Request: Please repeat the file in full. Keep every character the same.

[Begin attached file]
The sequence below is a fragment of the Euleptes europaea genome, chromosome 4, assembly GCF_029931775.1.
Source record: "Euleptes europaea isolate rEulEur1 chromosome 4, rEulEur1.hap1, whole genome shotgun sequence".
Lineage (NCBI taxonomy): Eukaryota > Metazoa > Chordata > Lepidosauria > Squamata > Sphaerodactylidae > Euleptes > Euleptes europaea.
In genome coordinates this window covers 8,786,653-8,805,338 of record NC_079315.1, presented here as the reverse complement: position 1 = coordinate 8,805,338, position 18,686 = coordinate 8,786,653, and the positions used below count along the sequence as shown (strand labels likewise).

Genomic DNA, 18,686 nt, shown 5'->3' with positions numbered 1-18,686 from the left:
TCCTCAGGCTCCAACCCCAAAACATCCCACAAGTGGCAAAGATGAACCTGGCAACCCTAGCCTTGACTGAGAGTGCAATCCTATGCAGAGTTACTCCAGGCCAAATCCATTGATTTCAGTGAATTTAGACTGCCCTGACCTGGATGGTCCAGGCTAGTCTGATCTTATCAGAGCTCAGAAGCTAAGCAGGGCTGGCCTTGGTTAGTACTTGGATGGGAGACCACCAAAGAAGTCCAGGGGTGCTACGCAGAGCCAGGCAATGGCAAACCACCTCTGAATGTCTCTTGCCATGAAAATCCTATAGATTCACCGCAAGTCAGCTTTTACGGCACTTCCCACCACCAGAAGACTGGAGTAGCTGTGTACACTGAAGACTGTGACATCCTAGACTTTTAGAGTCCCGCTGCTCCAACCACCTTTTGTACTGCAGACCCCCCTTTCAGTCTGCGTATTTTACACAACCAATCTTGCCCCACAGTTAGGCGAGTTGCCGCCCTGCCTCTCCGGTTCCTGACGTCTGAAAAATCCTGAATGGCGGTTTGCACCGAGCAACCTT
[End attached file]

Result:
The sequence below is a fragment of the Euleptes europaea genome, chromosome 4, assembly GCF_029931775.1.
Source record: "Euleptes europaea isolate rEulEur1 chromosome 4, rEulEur1.hap1, whole genome shotgun sequence".
Lineage (NCBI taxonomy): Eukaryota > Metazoa > Chordata > Lepidosauria > Squamata > Sphaerodactylidae > Euleptes > Euleptes europaea.
In genome coordinates this window covers 8,786,653-8,805,338 of record NC_079315.1, presented here as the reverse complement: position 1 = coordinate 8,805,338, position 18,686 = coordinate 8,786,653, and the positions used below count along the sequence as shown (strand labels likewise).

Genomic DNA, 18,686 nt, shown 5'->3' with positions numbered 1-18,686 from the left:
TCCTCAGGCTCCAACCCCAAAACATCCCACAAGTGGCAAAGATGAACCTGGCAACCCTAGCCTTGACTGAGAGTGCAATCCTATGCAGAGTTACTCCAGGCCAAATCCATTGATTTCAGTGAATTTAGACTGCCCTGACCTGGATGGTCCAGGCTAGTCTGATCTTATCAGAGCTCAGAAGCTAAGCAGGGCTGGCCTTGGTTAGTACTTGGATGGGAGACCACCAAAGAAGTCCAGGGGTGCTACGCAGAGCCAGGCAATGGCAAACCACCTCTGAATGTCTCTTGCCATGAAAATCCTATAGATTCACCGCAAGTCAGCTTTTACGGCACTTCCCACCACCAGAAGACTGGAGTAGCTGTGTACACTGAAGACTGTGACATCCTAGACTTTTAGAGTCCCGCTGCTCCAACCACCTTTTGTACTGCAGACCCCCCTTTCAGTCTGCGTATTTTACACAACCAATCTTGCCCCACAGTTAGGCGAGTTGCCGCCCTGCCTCTCCGGTTCCTGACGTCTGAAAAATCCTGAATGGCGGTTTGCACCGAGCAACCTT